Friday, 7 December 2012


JC. Hard at it.
One of the many back-room Johnnies that pulled the strings for a string of front-room favourites, John Cameron's name keeps cropping up in my record collection. As a result I feel compelled to honour the range of his arrangements and at the same time purge myself from listening to him again and again and again. I hope this draws a line under it.

By way of introduction I am including one of the TV shows he was responsible for and one that in my opinion never really added up. And  I mean literally. You had these impressive opening titles where all sorts of stuff was going on but because it was only on for 30 minutes there was never enough time for anything to actually happen. I constantly felt shortchanged. All through my youth.

DONOVAN, "standing by The Everyman digging the rigging in my (his) sail...", encountered JC and installed him as his musical director from whence he oversaw a truly inspired evolution from folkie to what (in the books) is officially called  psychedelic minstrel. Much lyrical waxing ensued against the sound of harpsichords and the big-chinned Dylanist was never the same again. Cameron took Don through the changes, with the pair briefly relocating New Orleans to St Albans with a series of swinging jazztastic odes hammered out in the company of regular sidemen Spike Heatley, Candy Carr and The Hipster himself Harold McNair. Try "Preachin Love" for proof. It's like Georgie Fame but in a slightly fey Scottish brogue.

Meanwhile somewhere under Greek Street the Canadian chanteuse JULIE FELIX was hitting the same string bass notes, her "Saturday Night" restyle of "Young Girl Blues" coming out a very worthy cover and Cameron followed her onto the BBC for the duration of a TV show. In this canon mention must be made of PETER SARSTEDT's "Step Into The Candlelight" and a particularly forgotten progressive folkie of the same bent TIM HOLLIER. His LPs have some very big Cameron arrangements such as the sweeping "In The Light of Sadness".

Hanging round the BBC (in an entirely work based capacity I must stress) Cameron must have bumped into southern belle BOBBIE GENTRY, as he ended up acting as her MD for her criminally wiped shows. (I mean what were they doing at the BBC in those days....?)

Pinching her distinctive Chickasaw County Sound he turned "On a Monday" by JIMMY CAMPBELL into some sort of my woman done-like gone-like, mersey delta blues. (Fans of this singer will not need to be reminded of The 23rd Turnoff's monumental "Michaelangelo"). The phenomenon of Donovan inspired a couple (?) of tribute albums recorded by VIC LEWIS at the arse-end of the 60's and Cameron turns up arranging Vic's spectacular take on Macca's "Blackbird". It's interesting to hear the MIKE SAMMES SINGERS sending the bird in a distinctly mid-Atlantic direction.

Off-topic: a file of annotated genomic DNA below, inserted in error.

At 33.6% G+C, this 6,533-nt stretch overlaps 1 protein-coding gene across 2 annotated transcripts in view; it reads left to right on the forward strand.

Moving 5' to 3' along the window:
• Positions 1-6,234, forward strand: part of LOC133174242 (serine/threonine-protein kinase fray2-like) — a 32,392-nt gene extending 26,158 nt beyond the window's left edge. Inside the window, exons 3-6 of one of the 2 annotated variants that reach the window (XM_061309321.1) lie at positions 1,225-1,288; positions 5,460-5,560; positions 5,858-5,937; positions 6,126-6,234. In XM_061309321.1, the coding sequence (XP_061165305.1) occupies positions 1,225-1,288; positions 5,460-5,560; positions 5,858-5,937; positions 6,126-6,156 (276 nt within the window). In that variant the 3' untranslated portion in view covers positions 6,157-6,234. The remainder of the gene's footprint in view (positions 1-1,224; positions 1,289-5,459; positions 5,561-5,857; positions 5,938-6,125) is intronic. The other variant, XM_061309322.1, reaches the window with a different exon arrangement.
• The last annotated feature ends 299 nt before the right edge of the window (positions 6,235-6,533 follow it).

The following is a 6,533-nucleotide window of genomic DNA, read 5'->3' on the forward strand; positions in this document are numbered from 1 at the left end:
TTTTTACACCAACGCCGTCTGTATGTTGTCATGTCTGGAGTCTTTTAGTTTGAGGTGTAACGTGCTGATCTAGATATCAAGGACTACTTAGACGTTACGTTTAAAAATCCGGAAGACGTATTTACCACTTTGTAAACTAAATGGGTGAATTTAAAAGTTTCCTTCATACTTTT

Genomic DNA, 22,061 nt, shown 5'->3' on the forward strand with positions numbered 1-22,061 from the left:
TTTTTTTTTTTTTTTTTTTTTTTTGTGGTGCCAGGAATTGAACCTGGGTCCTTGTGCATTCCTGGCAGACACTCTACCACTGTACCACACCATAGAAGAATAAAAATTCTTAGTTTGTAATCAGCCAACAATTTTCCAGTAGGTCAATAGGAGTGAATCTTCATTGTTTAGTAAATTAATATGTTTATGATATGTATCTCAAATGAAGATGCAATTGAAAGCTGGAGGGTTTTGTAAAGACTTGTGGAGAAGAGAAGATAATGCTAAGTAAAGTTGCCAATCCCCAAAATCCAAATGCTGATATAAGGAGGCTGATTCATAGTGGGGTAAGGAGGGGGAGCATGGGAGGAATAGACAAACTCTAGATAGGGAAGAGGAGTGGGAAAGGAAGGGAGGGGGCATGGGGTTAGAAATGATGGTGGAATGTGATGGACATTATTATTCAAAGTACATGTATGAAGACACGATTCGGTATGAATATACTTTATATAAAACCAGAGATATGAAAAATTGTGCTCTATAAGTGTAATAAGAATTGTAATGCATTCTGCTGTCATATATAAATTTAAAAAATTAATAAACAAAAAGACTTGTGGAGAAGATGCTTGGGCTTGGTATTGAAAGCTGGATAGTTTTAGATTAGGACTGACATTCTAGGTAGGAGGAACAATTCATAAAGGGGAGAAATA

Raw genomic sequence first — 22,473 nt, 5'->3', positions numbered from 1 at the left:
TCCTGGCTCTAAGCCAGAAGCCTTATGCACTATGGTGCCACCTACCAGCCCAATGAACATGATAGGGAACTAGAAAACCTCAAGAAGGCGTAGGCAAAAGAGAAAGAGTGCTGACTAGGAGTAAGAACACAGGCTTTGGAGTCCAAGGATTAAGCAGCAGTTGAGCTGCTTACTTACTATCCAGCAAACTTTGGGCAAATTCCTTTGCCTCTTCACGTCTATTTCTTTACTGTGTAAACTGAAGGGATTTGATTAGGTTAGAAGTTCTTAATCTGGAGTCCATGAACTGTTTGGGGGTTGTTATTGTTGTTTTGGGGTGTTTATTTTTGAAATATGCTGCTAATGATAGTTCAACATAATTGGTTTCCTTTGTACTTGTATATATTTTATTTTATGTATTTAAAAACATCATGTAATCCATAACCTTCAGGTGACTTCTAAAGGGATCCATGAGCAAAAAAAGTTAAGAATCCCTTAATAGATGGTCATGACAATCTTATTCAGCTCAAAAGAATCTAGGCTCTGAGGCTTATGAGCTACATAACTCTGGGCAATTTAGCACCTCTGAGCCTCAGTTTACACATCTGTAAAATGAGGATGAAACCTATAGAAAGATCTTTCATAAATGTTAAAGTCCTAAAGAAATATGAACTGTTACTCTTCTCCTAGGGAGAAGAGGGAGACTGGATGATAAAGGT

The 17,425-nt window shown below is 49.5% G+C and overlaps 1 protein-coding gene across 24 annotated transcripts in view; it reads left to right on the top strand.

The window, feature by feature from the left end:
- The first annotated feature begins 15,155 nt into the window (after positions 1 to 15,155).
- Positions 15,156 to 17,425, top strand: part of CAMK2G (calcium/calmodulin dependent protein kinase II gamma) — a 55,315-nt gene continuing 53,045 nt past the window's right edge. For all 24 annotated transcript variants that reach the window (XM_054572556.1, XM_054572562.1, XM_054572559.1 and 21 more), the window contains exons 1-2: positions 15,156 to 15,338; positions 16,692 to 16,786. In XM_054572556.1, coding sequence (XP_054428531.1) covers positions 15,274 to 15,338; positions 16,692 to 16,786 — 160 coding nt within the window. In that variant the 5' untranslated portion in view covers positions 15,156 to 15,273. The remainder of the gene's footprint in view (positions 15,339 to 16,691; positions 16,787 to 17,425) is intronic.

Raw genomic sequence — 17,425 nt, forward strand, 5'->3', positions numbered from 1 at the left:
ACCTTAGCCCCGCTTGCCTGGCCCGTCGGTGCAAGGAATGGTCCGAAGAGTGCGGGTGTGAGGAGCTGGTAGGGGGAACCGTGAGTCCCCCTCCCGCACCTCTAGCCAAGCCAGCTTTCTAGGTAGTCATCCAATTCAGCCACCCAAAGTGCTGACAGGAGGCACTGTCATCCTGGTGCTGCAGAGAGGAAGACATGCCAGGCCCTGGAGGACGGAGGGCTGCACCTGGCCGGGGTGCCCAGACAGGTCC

For the PICADILLY LINE Cameron is in restrained form. The sleeve of their album suggests full-on Toy-town psych but it's actually very measured, softly swinging folk- baroque (shit I've used all by labels!). "On the Third Stroke" sounds like something off a Simon & Garfunkel album, which is no bad thing. But Cameron was a man of many parts and word should be made of his northern soul credentials with his work with The Flirtations and one-offs like the Cam arranged "Look at the Lights Go Out" by HOPSCOTCH, a band previously called The Scots of St James (a play on words on the club The Scotch of St James ....a popular club in St James with a Scotch theme - I think they ended up as Marmalade, a breakfast condiment).

And then there's "No More" by American singer JON HENDRICKS, previously of the Lambert, Hendricks & Ross scat group and "Twisted" fame. He was in London at the time working with Ronnie Scott who was also acting as sideman for the former singer Scott Walker, Hendricks appears as a guest on an April 1969 edition of Scott's TV Show. (And we wondered once opon a time why the saving of these shows was low down the BBC priorities...). LIONEL BART's progressive 1968 LP doesn't so much divide opinion as draw together an overwhelming consensus that the song "May a Man Be Merry" is the only thing worth listening to on it! (file next to JC's soundtrack to the Peter O'Toole vehicle, "The Ruling Class". But only if you want).
In this period Cameron oversaw Melanie's second LP and her soundtrack to the Tom Bell vehicle "All The Right Noises" as well as sessions with ex-Manfred and budding Brit-actor Paul Jones. ALAN DAVID was another with thespian credentials appearing in "Gonks Go Beat" and the TV Show "Gadzooks Its All Happening" (no not exactly The Cottesloe, was he?). He didn't seem to have any other credits after this. "Oh What a Naughty Man" is a decidedly camp affair with more than a touch of late 60's Bowie about it. (The b-side "I've Got to Know" is a spot-on Barry Ryan impersonation by the way for those who are interested. And for those who are VERY interested there's a good cover version of it on Petula Clark's "C'est La Refrain De Ma Chanson" LP.).